ER:  Passion, filled with passion and hopefully the integrity of the arts in terms of being true to what I think the composer’s wishes are as well as the context of the music.  I am committed to the people that I am working with so that it is an organic experience.  When people see me with the chorus, I hope that they can tell that I am committed not just to the music, but to the people.  I hope also that they also see me perform that they may never know which direction I may go in.  I may do the Brahms “Requiem” then turn around and do a little bit of “Shabach.”  Stylistically, because I was raised in the African-American Church coupled with my experiences at some of the best musical institutions in the country, it has created in me the ability to go in and out of a lot of different styles at ease.

PDM:  How will you leverage your experiences at the University of Michigan in terms of appealing to younger audience members and participation?

ER:  The Washington Chorus has a strong desire to nurture the future generation of musicians.  That gave me great interest in that aspect of their mission because that is what I am all about.  They have several programs that we plan to maintain.  In addition, we are planning to add a mentoring program for composers of color, women, future conductors, singers or finding other ways to collaborate.

PDM:  In what ways will you work to diversify the repertoire as well as members of the chorus?

ER:   I am hoping to start a “Mahogany” series that will focus on the Black/Latinx/American Indian communities.  That repertoire will include everything from traditional classical, hip-hop, gospel:  you name it under the umbrella under this “Mahogany” concert series in which we collaborate with artists and the community. My experiences with my professional work with Sphinx and Exigence, my work at the University of Michigan and now with The Washington Chorus actually allows me to use all of that.  The training of future conductors, bringing out the Black and Latin communities, the repertoire of unknown composers/artists, broadening the conversation surrounding what a symphonic chorus looks like in the 21st century and having a real connection to a community are a part of this.  Its really everything that I am all about.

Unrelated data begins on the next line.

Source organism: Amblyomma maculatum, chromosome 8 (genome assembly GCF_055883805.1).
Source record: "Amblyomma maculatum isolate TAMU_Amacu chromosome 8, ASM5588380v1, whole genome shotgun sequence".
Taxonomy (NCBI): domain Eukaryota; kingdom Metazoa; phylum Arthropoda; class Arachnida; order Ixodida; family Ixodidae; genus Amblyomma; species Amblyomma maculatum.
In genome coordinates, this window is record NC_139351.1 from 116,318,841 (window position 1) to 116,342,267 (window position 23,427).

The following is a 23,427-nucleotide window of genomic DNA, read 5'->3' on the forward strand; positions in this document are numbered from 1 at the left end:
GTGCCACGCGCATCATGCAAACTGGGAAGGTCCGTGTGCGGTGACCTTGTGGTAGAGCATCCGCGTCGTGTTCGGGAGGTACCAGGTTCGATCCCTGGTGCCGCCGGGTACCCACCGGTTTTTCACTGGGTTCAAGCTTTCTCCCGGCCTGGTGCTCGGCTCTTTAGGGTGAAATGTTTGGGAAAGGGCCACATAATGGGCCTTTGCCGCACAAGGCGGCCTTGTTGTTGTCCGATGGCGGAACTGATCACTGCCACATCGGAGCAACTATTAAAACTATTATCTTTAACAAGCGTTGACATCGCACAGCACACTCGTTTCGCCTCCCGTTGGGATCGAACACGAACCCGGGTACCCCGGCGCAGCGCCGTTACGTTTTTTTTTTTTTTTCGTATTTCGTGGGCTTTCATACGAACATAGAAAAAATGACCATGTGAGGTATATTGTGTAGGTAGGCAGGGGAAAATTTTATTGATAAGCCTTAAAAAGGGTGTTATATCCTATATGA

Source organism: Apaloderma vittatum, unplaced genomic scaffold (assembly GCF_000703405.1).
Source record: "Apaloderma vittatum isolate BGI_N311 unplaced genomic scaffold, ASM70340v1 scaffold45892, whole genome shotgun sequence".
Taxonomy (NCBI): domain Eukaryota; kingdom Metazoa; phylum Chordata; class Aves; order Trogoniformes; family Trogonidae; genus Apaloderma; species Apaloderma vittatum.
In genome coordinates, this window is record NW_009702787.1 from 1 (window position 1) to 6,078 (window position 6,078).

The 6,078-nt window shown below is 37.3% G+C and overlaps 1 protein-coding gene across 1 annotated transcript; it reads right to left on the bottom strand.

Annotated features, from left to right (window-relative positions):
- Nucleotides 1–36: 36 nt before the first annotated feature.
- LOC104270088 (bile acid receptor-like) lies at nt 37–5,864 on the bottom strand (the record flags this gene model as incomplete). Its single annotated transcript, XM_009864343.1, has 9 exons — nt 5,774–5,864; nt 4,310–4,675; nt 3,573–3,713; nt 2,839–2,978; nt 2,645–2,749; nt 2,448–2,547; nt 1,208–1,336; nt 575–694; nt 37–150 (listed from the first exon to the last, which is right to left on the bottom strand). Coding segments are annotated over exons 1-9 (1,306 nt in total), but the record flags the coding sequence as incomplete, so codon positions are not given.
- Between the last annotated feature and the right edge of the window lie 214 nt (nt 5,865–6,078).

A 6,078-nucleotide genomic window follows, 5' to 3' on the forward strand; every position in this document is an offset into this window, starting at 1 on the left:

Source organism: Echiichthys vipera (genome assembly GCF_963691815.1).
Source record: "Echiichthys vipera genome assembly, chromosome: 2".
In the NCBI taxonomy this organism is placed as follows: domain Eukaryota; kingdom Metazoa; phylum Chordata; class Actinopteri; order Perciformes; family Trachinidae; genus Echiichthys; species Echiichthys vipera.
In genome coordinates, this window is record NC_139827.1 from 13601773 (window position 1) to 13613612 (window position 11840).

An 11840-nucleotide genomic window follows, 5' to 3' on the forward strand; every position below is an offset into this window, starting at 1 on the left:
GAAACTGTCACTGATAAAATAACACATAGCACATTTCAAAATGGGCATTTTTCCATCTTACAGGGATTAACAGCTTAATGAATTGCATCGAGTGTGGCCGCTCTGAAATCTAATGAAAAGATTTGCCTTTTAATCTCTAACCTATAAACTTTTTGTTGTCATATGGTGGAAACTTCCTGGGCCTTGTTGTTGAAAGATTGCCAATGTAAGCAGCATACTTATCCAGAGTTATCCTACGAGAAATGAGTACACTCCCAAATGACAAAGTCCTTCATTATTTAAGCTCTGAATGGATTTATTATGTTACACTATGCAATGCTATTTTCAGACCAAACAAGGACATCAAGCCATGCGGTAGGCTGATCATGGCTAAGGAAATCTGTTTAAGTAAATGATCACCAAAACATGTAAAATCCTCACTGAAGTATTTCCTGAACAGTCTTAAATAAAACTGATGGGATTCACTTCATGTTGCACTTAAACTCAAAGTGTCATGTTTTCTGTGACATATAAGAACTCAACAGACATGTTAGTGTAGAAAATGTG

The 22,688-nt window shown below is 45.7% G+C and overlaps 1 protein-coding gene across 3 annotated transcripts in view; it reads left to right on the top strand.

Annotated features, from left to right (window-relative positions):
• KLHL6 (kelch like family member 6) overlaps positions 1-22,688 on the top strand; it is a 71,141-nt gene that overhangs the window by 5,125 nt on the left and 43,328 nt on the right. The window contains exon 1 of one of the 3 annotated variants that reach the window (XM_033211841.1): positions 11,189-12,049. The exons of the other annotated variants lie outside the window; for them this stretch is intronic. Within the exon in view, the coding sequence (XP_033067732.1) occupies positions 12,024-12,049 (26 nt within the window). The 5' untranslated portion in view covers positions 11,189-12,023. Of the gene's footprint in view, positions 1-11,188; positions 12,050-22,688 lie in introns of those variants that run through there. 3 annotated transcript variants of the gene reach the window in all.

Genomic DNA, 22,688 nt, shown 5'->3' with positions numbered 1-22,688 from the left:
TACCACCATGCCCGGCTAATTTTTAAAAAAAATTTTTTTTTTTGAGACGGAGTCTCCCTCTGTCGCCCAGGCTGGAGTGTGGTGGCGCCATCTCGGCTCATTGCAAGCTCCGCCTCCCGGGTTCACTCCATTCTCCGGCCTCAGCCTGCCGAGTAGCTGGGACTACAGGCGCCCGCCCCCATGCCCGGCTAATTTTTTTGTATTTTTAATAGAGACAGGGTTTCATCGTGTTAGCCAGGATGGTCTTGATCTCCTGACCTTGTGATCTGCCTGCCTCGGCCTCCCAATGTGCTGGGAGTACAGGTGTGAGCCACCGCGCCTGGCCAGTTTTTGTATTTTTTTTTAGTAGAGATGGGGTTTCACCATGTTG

PDM:  There are great conductors who comprise the TWC legacy:   the late Hugh Hayward, Robert Shafer, Julian Wachner and Christopher Bell.  Undeniably, you are the next great conductor who happens to also be the first African-American in its history.  How do you see yourself in this pantheon of conductors and their foundation to your work as you move forward?

ER:  First of all, I am extremely humbled to be in line with such great, known, historic and musically strong conductors.  There is no doubt about the legacy they all left.  I am honored to now be a part of that legacy.  My life has been a bit about following great conductors.  At the University of Michigan, I happen to lead a program that has been one of the top five conducting programs in the country for years and following my own teacher Dr. Jerry Blackstone in that program.  So, I have never been afraid to take that next step partly because I stand on the shoulders of such great people.  None of us just began on our own.  I believe that we are all helped in some way and stand on the shoulders of great conductors.  I feel that many have paved the way for me, whether they had this role or not.  This mindset was instilled in me by my family and my mentors who inspired me and challenged me.  I am excited to have this opportunity and hope that the DC community will embrace me.

PDM:  What is a dream choral work that you have itching to do with a large symphonic chorus that you may want to try out with TWC?

ER:   Oh my Lord!  How do you limit it to one? Are you kidding me?  I would have to give you a couple:   Mendelssohn’s “Elijah,” Bach’s “Saint John Passion,” Undine Smith Moore’s “Scenes From the Life of a Martyr” and Mary Lou Williams’ “Mass.”  That’s just a few!  I could go on and on.  We are trying to do a kaleidoscope the first year to give people a taste of what they may hear in the series, which will include choral and orchestral things.

PDM:  With this opportunity to conduct one of our large symphonic choirs in our Nation’s Capital, how do you see yourself perhaps as an inspiration or role model for other conductors, particularly persons of color?

ER:    First of all, no one can deny representation.  I think the power of seeing people who look like you in positions of authority and leadership is palatable.  Someone who is aspiring to do what I do seeing that I have achieved these positions and being in a position of leadership, while not only being there but also extending a hand.  This is where our mentoring programs and collaborations with HBCUs (Historically Black Colleges and Universities) in the region is important. Whether it is programmatic, through singers, conductors and composers, I plan on being a presence with these young people in the area, not just through the job, but also through the programs that we hopefully will initiate and start through The Washington Chorus.  Representation is pivotal.  It has to start there.  The music that we program will greatly affect people’s interest in who we are and what we do.